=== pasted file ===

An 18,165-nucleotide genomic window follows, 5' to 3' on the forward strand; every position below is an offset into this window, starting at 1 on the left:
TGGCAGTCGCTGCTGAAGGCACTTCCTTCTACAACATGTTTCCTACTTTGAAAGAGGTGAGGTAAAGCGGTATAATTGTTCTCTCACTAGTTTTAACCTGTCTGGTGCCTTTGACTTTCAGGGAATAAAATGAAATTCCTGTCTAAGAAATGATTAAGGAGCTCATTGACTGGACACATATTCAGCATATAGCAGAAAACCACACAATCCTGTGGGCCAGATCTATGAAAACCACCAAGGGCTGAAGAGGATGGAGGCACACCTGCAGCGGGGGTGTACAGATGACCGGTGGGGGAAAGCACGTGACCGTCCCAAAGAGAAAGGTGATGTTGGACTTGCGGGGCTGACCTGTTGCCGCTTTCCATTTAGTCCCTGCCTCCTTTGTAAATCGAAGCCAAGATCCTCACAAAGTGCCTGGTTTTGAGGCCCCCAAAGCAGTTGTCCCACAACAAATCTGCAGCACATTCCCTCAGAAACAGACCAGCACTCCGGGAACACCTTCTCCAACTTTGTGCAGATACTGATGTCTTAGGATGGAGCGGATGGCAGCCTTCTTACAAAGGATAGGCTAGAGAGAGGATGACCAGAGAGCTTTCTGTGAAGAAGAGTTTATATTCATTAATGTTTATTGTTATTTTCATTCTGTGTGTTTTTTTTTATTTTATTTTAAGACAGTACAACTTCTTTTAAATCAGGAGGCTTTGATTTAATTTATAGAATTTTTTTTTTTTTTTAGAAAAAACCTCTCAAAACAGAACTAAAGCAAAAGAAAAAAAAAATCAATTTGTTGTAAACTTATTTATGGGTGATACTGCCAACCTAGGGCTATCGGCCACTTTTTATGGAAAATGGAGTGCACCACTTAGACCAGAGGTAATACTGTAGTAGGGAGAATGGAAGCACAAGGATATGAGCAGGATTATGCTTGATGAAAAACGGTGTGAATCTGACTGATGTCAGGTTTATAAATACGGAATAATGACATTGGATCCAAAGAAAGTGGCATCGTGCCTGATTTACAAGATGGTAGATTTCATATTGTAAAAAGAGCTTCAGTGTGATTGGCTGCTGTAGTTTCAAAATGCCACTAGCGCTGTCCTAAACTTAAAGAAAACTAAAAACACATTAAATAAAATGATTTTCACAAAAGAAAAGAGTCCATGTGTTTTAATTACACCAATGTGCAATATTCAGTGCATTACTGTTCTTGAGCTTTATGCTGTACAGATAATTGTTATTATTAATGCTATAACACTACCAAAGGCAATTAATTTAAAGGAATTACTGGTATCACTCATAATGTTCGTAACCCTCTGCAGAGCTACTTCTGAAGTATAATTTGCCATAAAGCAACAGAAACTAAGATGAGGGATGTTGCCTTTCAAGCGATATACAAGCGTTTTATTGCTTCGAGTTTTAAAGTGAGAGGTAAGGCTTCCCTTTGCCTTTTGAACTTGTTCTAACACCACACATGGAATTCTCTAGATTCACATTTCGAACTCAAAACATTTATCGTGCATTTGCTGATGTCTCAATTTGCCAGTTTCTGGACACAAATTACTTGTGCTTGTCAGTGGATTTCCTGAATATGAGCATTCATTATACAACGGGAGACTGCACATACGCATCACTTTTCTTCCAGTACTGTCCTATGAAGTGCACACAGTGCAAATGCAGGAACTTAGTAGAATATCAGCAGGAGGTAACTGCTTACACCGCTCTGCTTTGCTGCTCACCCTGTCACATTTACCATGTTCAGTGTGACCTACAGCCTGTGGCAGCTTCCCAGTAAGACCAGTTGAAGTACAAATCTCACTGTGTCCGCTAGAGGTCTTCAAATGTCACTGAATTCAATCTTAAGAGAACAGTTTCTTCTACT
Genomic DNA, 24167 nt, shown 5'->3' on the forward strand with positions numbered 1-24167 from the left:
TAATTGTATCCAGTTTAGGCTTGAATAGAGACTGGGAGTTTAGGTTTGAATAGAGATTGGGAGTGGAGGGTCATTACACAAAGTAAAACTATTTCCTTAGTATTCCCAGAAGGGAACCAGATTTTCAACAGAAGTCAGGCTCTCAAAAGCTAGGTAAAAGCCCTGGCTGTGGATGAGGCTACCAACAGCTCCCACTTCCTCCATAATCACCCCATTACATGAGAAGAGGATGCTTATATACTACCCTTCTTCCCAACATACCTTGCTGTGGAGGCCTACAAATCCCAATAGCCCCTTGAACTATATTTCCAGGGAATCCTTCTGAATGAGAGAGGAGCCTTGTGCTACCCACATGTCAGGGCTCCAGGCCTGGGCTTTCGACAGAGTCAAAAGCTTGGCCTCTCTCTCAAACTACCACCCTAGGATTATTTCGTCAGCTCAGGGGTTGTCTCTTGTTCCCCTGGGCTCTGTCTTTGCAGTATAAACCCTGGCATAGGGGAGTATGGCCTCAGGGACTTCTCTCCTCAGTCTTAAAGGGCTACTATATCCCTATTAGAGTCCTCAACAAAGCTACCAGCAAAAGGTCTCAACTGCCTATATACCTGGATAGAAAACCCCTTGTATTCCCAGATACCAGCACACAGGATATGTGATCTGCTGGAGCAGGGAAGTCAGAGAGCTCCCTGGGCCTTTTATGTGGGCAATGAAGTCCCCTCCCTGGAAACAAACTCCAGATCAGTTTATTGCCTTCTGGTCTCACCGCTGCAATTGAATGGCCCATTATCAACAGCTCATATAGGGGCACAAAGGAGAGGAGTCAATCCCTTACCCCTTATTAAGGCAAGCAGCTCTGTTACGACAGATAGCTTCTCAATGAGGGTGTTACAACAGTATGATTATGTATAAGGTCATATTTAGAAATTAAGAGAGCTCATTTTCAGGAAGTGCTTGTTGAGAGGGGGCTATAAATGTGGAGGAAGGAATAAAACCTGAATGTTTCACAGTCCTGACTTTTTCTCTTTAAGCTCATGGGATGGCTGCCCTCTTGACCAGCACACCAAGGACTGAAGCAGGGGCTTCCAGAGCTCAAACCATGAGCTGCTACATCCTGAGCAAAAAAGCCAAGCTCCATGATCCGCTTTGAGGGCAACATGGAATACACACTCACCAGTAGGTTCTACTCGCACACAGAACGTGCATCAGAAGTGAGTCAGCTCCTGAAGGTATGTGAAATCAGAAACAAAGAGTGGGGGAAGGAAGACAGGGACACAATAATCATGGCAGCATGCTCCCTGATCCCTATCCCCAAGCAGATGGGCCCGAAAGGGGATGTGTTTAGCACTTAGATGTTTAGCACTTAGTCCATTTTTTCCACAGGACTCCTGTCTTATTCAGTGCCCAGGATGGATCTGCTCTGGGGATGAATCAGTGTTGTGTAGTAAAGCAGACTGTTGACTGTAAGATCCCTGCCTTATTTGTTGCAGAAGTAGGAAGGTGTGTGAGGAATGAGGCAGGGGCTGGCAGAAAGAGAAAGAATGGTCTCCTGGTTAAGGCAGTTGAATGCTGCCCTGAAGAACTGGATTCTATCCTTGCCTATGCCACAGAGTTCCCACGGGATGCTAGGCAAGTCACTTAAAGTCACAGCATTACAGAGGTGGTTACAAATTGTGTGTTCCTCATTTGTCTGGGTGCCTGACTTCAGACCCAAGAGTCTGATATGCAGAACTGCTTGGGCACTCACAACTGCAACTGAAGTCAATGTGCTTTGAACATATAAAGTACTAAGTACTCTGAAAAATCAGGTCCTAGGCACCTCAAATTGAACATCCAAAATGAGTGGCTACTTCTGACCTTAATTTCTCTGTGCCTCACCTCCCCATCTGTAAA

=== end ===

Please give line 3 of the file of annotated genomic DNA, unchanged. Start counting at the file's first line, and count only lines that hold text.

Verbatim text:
Genomic DNA, 24167 nt, shown 5'->3' on the forward strand with positions numbered 1-24167 from the left: